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# S301 Exam 1 Study Guide STAT-S301

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This 14 page Study Guide was uploaded by Lauren Detweiler on Thursday February 12, 2015. The Study Guide belongs to STAT-S301 at Indiana University taught by Hannah Bolte in Spring2015. Since its upload, it has received 965 views. For similar materials see Business Statistics in Statistics at Indiana University.

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Date Created: 02/12/15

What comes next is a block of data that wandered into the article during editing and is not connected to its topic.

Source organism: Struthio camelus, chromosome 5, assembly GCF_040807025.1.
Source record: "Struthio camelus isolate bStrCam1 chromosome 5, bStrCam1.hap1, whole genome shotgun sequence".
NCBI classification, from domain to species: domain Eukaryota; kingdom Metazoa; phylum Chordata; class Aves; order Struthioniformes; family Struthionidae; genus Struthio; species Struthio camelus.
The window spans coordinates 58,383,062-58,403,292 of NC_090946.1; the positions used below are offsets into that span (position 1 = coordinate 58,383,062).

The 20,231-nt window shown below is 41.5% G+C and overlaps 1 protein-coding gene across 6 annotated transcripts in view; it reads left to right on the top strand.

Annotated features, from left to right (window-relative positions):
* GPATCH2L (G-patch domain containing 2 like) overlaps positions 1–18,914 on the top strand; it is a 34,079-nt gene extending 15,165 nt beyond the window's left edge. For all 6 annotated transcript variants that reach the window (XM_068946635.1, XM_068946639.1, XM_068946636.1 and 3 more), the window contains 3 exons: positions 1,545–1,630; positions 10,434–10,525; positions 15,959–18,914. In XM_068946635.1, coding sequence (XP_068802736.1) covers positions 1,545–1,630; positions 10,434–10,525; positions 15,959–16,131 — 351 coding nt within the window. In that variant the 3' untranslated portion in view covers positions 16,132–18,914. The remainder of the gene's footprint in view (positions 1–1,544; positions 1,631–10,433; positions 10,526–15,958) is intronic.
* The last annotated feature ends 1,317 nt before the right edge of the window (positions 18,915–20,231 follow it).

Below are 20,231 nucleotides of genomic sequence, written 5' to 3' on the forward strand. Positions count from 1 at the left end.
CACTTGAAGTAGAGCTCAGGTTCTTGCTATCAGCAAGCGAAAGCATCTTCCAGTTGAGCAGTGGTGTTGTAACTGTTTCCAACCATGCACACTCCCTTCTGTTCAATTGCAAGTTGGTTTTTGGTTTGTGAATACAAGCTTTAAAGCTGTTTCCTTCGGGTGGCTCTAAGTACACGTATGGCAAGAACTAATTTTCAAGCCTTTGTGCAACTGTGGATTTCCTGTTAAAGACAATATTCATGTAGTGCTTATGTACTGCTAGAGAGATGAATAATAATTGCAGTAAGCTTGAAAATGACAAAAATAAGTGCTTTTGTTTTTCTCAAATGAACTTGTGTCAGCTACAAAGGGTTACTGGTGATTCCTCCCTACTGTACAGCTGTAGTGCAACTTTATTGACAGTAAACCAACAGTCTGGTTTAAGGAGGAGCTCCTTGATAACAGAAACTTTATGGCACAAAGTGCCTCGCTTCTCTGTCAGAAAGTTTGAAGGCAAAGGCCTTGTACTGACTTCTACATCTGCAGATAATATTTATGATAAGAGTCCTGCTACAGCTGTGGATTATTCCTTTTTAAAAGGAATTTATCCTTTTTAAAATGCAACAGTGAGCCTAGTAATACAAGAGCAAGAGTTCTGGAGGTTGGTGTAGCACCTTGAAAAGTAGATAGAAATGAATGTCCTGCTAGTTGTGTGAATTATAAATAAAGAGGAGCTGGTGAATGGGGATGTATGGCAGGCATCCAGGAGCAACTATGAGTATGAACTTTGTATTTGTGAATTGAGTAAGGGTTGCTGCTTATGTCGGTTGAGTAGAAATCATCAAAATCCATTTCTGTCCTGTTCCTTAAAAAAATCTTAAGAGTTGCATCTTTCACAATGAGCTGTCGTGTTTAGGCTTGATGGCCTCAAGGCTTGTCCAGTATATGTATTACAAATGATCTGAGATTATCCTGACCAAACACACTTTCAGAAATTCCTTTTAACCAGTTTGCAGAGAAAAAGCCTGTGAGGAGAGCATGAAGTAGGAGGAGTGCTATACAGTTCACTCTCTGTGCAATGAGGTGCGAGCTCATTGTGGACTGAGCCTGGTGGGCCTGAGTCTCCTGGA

S301 Exam 1 Study Guide Prof Hannah Bolte Chapters 19 12 O 9 Week 1 Chapters 1 2 amp 3132 I What Is Statistics a The art of learning from data 11 What Are Statistics a Numbers based on the collected data from which we infer things about a population 111 Acceptable Variability in Model Predictions a Models are NOT meant to make perfect predictions b Point estimation vs Con dence intervals i ie guessing number vs a range of numbers c We often report a speci c number predicted by a model but models really provide us a range of expectations IV Data Table A rectangular arrangement of data as in a spreadsheet Rows and columns carry speci c meaning a The bad see lecture slides for examples b The good see lecture slides for examples c Best practices V Vocabulary a Observation name given to the rows in a data table b Case synonymous with observation name given to the rows in a data table c Variable a column in a data table that holds a common attribute of the cases d Aggregate to reduce the number of rows in a data table by counting or summing values within categories VI Categorical vs Numerical Variables a Categorical Variable Column of values in a data table that identi es cases with a common attribute b Numerical Variable Column of values in a data table that records numerical properties of cases also called continuous variable VII CrossSectional vs Time Series Data a CrossSectional data that measure attributes of different objects observed at the same time i Example retail sales at WalMart stores around the United States in March 2011 b Time Series a sequence of data recorded over time i Examples stock prices dollars in sales employment other economic and social variables ii Can be categorical or numerical VIII Frequency Table a A tabular summary that shows the distribution of a variable b Each row lists a category along with the number of cases in this category c Example from textbook pg 26 TABLE 32 Frequency table of hosts I Host IfrequencyIProportlonI Ilyped 39amazoncom 89919 947577 ancom II7258 I 03840 I hoocom I 6078 I 003216 I googlecom I 4381 I 002318 I recigesourcecom 4283 I 002266 I ooom I 1639 I 000867 I iwoncom I 1573 I 000832 I Elwolacom I 1289 I 000682 I bmezinecom I 1285 I 000680 I dailyblessingscom I1166 I000617 I mdbcom I 86 I000469 I I ou onmountaincom 813 I000430 I arthlinknet I790 I 000418 I o u dnet I589 I000312 I verturecom I586 I 000310 I dotcomscoogcom 577 I 000305 I netscagecom I 544 I 000288 I dealtimecom I 543 I 000287 I w I533 I 00282 I gostcardsorg I 532 I 000281 I l24hour mallcom 503 I 000266 I Other I 63229 I 033455 I Total I 1 88996 I 100 I IX Charts a Know the how to tell a good chart from a bad one b Common types i Bar chart A display using horizontal or vertical bars to show the distribution of a categorical variable 1 Pareto Chart A bar chart with categories sorted by frequency ii Pie Chart A display that uses wedges of a circle to show the distribution of a categorical variable Week 2 Chapters 3334 amp 4 1 Area Principle the area of a plot that shows data should be proportional to the amount of data a Presenting relative sizes accurately b Violations of the area principle include i Decorations that sacri ce accuracy ii Baseline of the chart is not at zero 11 Best Practices a Use a bar chart to show the frequencies of a categorical variable Use a pie chart to show the proportions of a categorical variable Keep the baseline of a bar chart at zero Preserve the ordering of an ordinal variable Respect the area principle Show the best plots to answer the motivating question Label your chart to show the categories and indicate whether some have been combined or omitted Ill Measures of Central Tendency a Mean i The average found by dividing the sum of the values by the number of values Shown as a symbol with a line over it as in 37 ii Calculated by adding up the data and dividing by n the number of values b Median i The median of an ordinal variable is the label of the category of the middle observation when you sort the values ii Is not available unless the data can be put into order iii The 50th percentile iv If there is an even number of cases n is even the median is the average of the two values in the middle qormpoo c Mode i The mode of a categorical variable is the most common category IV Measures of Dispersion a Variance i Sample variance 1 Standard deviation sample is square root of sample variance ii Population variance 1 Standard deviation population is square root of population variance iii To nd variance nd mean nd deviations square each one sum them divide by n if population variance or 11 if sample variance iv Identi ed by the symbol s2 b Standard Deviation i A measure of variability found by taking the square root of the variance ii Abbreviated as SD in text and identi ed by the symbols in formulas c Skewness i Mean higher than median for right skew ii Mean lower than median for left skew iii Rightleft is based on which side the tail is on V IQR a Distance between the 25th and 75th percentiles calculate the difference between 7 5th and 25th b A natural summary of the amount of variation to accompany the median a A graphic consisting of a box whiskers and points that summarize the distribution of a numerical variable using the median and quartiles b Shows the ve number summary the minimum lower quartile median upper quartile and maximum of a variable in a graph Also lets us determine outliers Sort data from low to high Calculate the first quartile Q1 the median Q2 and the third quartile Q3 Draw a box w its left edge at Q1 and its right edge at Q3 Draw a vertical line through the box at the median Compute the following limits 1 Q115Q3Q1 2 Q315Q3Q1 Draw a line from Q1 to the lowest data value above the lower limit Draw a line from Q3 to the highest data value below the upper limit d Any points outside the limits are considered outliers and should be plotted as individual points VI Boxplots 1 c Steps i ii iii iv v vi VII Distribution Shapes a Normal i ii Bellshaped Symmetrical and unimodal b Uniform i A at histogram With bars of roughly equal height 01 008 006 004 d 002 g 123 4 5 67 8 91131112131415 c Unimodal vs Bimodal i One distinct peak vs Two distinct peaks VIII Standardization a Standard normal curve i Represents the normal curve With a mean of zero and a standard deViation of one The standard normal distribution 04 Probability density 02 01 00 b zscore i The distance from the mean counted as a number of standard deViations ii iii Converting data to zscores is known as standardizing the data For a population the zscores are x M Z 0 iv For a sample the zscores are X X Z S 0 Empirical Rule i 68 of data within 1 SD of mean 95 within 2 SDs and almost all within 3 SDs Interval Percentage of Data 7 s to 7 s 68 7 25 to 7 25 95 7 35 to 735 997 Week 3 Chapters 51 amp 6 I Contingency Tables a A table that shows counts of the cases of one categorical variable contingent on the value of another b Cells are mutually exclusive ie Total Televisions Sold by Region and Store d Marginal distribution i The frequency distribution of a variable in a contingency table given by counts of the total number of cases in rows or columns e Conditional distribution i The distribution of a variable restricted to cases that satisfy a condition such as cases in a row or column of a table f Best Practices i Use contingency tables to nd and summarize association between categorical variables ii Be on the lookout for lurking variables iii Use plots to show association iv Exploit the absence of association g Pitfalls i Don39t interpret association as causation ii Don39t display too many numbers in a table II Vocabulary a Scatterplot i A graph that displays pairs of values as points on a 2D grid b Response Variable i Placed on the yaxis in scatterplots ii The variable that has the variation we want to understand explain or predict c Explanatory Variable i Placed on the xaxis in scatterplots ii The variable we use to explain variation in the response 111 Association in Scatterplots a Association the value of the xcoordinate tells us about the value of the ycoordinate ie they are related b Visual test for associations i A method for identifying a pattern in a plot of numerical variables Compare the original scatterplot to artificial plots in which the variables are unrelated c Describing the association i Once you decide the scatterplot shows association you need to describe the association 1 Direction does the pattern trend up down or both a Positive points concentrate in the lower left and upper right As explanatory variable increases so does the response 0 b Negative pattern running the other way As x increases y tends decrease 2 Curvature does the pattern appear to be linear or does it curve a Linear patterns have consistent direction b Curved direction changes 3 Variation Are the points tightly clustered along the pattern a Strong association means little variation around the trend 4 Outliers and surprises did you nd something unexpected a An outlying point is almost always interesting and deserves special attention IV Measuring Association a Covariance i Quanti es the strength of association between numeric variables ii covariancesDataColumnlDataColumn2 b Correlation i Equal to the covariance divided by the product of the standard deviations often denoted as r ii Normalized no matter what 1 S r S 1 iii correlDataColumnlDataColumn2 covxy sxsy V Summarizing Associations With a Line a Slopeintercept form b In high school algebra we use y mx b c In statistics we use iv c0rrx y y a bx with a237 bf bTSySx d a is the yintercept e b is the slope f NOTE that i 7 andx i 9 VI Know Your Symbols a We have several versions of most variables i Memorize what the symbols indicate and S301 will be a lot less confusing b a or 37 i The variable s AVERAGE is denoted by drawing a line or bar over it ii We say xbar and ybar c y i The variable s EXPECTATION is denoted by giving it a hat ii We say yhat d x or y or xi or yi i The variable s actual observed value is denoted by letting it go topperless ii Sometimes it has a subscript ito indicate it s an INDIVIDUAL observation but so can expectations wearing hats iii We say y or y subi VII Standardizing the Regression Equation a Starts as y mx b b Rewritten as zy rzx VIII Spurious Correlation a Correlation between variables due to the effects of a lurking variable b Example i A scatterplot of the damage S caused to homes by re would show a strong correlation with the number of re ghters who tried to put out the blaze 1 Does this mean re ghters cause damage No A lurking variable size of the blaze explains the super cial association IX Correlation Matrix a A table showing all of the correlations among a set of numerical variables b Note diagonal values are equal to l i Correlation of a variable to itself c Example from textbook page 123 TABLE 62 Correlation matrix of the characteristics of large companies I J AssetsJ alesJ Market ValueJ ProfitsJ Cash FlowJ EmployeesJ JAssets J1ooo Jp746Jp682 Jp602 Jp641 Jp594 J Sales JpJ46 JJ1000Jp879 Jp814 Jpass Jp924 J Marketvaluer BZ Jp879JJ1ooo Jpess Jp97o 318 J Profits Jp602 Jp814Jp968 J1000 Jp939 Jp762 J Joasn ow Jp641 Jp855Jp970 Jp989 J1ooo Jpn J Employees Jp594 Jp924Jp818 JDJGZ Jp787 J1000 J X Best Practices Correlation Matrix To understand the relationship between two numerical variables start with a scatterplot Look at the plot look at the plot look at the plot Use clear labels for the scatterplot Describe a relationship completely Consider the possibility of lurking variables Use a correlation to quantify the association between two numerical variables that are linearly related XI Pitfalls Correlation Matrix a Don39t use the correlation if the data are categorical b Don39t treat association and correlation as causation weeds c Don39t assume that a correlation of zero means that the variables are not associated d Don t assume that a correlation near 1 or 1 means near perfect association Week 4 Chapters 7 amp 8182 1 Law of Large Numbers LLN a The relative frequency of an outcome converges to a number the probability of the outcome as the number of observed outcomes increases b In other words as you increase the number of observations the probability will be closer to the predicted probability i ie if you keep tossing a coin the proportion of tosses that are heads will eventually be close to 12 ii Often misunderstood because we forget that it only applies in the long run 11 Essential Rules a Rule 1 The probability of an outcome in the sample space is l i PS 1 ii Remember sample space is the collection of all possible outcomes b Rule 2 For any event A the probability of A is between 0 and l i 0 S PA S 1 ii Makes sense because probability of an event can never be negative and also cannot exceed the sample space 1 c Rule 3 The probability of a union of disjoint events is the sum of the probabilities If A and B are disjoint events then PA or B PA PB d Additional rules Rule 4 Complement rule The probability of one event is one minus the probability of its complement PA 1 PAC Rule 5 Addition rule For two events A and B the probability that one or the other occurs is the sum of the probabilities minus the probability of their intersection PA or B PA PB PA and B 111 Vocabulary a Disjoz39nt Events Events that have no outcomes in common mutually exclusive events b Mutually Exclusive Events Events are mutually exclusive if no element of one is in the other c Independent Events Events that do not in uence each other the probabilities of independent events multiply i Multiplication Rule for Independent Events PA and B PA x PB IV Boole s Inequality PA WA or Ong 51 1 pk a b Probability of a union S sum of the probabilities of the events c Boole s Inequality is most useful When the events have small probabilities d Best practices i Make sure your sample space includes all the probabilities ii Include all of the pieces When describing an event iii Check that the probabilities assigned to all possible outcomes add up to 1 iv Only add probabilities of disjoint events v Be clear about independence When you use probabilities vi Only multiply probabilities of independent events V Table 81 From the Textbook page 176 a Focuses on household income and education in the US TABLE 01 Household income and education in the United States Cells show percentages DI A ll 3 H 0 ll 0 H E ll F ll G 1 EH Household Income Bracket in 2009 H l U 5 5 5 S 0 d a 3121 1333 m 5233 39 3323 39 1quot 123 Em HS diploma H526 H14 H141 Hose 1043 H1203 1 la 2232 086 896 553 296 313 2946 E ome college H419 H499 H163 HZ22 H2138 H1791 EIAssociale39s degreeH1J1 HZ37 H203 H144 H191 H5146 EBachelor s degree HZ23 H174 H188 H101 H102 H1988 EMaster s degree H162 H108 H141 H13 H168 H109 l Eggfes ma39 01 018 019 015 094 156 E Doctoral degree H107 H114 H118 H12 H197 H156 Epolumn Total HZ406 12436 H1826 H1186 HZO96 H100 l b Spend some time thinking about how to interpret this VI Probability a Joint Probability probability of an outcome with 2 or more attributes as found in the cells of a table probability of an intersection b Marginal Probability probability that takes account of one attribute of the event found in the margins of a table c Conditional Probability the conditional probability of A given B is PAB PA n BPB VII Multiplication Rule for Dependent Events a The joint probability of two events A and B is the product of the marginal probability of one times the conditional probability of the other PA n B PAB gtlt PB b Best practices i Think conditionally ii Presume events are dependent and use the multiplication rule iii Use tables to organize probabilities iv Use probability trees for sequences of conditional probabilities v Check that you have included all the events vi Use Bayes Rule to reverse the order of conditioning Week 5 Chapters 9 amp 12 I Notations a X random variable b o sigma standard deviation of a random variable 02 is variance c u mu the mean of a random variable The weighted sum of possible values with the probabilities as weights d EX expected value of X Equal to u A weighted average that uses probabilities to weight the possible outcomes e PXx the probability distribution of a random variable 11 Random Variable RV a The uncertain outcome of a random process b Discrete random variable i X is a discrete random variable when we can list all the outcomes ii Takes on one of a list of possible values typically counts c Continuous random variable i X is a continuous random variable when it can take on any value within an interval ii Shows how probability is spread over an interval rather than assigned to speci c values 111 Calculating Parameters for Discrete Random Variables a Calculating u ZXj39PXx xl PXx1xz PXx2x3 PXx3x4PXx4 1 b Calculating o2 I 02 2xi2Pxs x u2Px1x2u2Pxzxa2Px3xau2PX4 1 IV Graphing Discrete RVs a Example C 0 V Expected Value a In this class the expected value is always the mean E X M b Adding subtracting a constant from an RV i Shifts every possible value of the RV changing the expected value by the constant ii EX i c EX Ec EX i c iii A shift has no effect on the variance or standard deviation of a random variable c Multiplying a constant with an RV i Changes the mean and standard deviation by a factor of c E cX 2 CE X SDCX cSDX ii Changes the variance by a factor of c VarcX czVarX d Rules for expected values i If a and b are constants andX is a random variable then EabX abEX SDCa b X bSDX Vara b X szarX VI Best Practices a Use random variables to represent uncertain outcomes b Draw the random variable c Recognize that random variables represent models d Keep track of the units of the random variables VII Normal Continuous Random Variables a A random variable whose probability distribution defines a standard bell shaped curve b Continuous RV an RV that can conceptually assume any value in an interval ie on a bellshaped curve VIII Central Limit Theorem CLT a The probability distribution of a sum of independent random variables of comparable variance tends to a normal distribution as the number of summed random variables increases b Explains why bellshaped distributions are so common c Assures our assumption of normality when considering a sample mean is well founded even if we cannot be entirely sure of the underlying distribution d Shows that extreme observations outliers have less effect as they are averaged in with more typical observations IX Identifying PZ S 2 By Shading the Bell Curve a The first step toward determining the probability of observing a certain data point or sample mean begins with drawing a bell curve marking your mean and i 3 SDs and SHADING the area of interest b Example from lecture slides Example What is P O5 3 Z S 1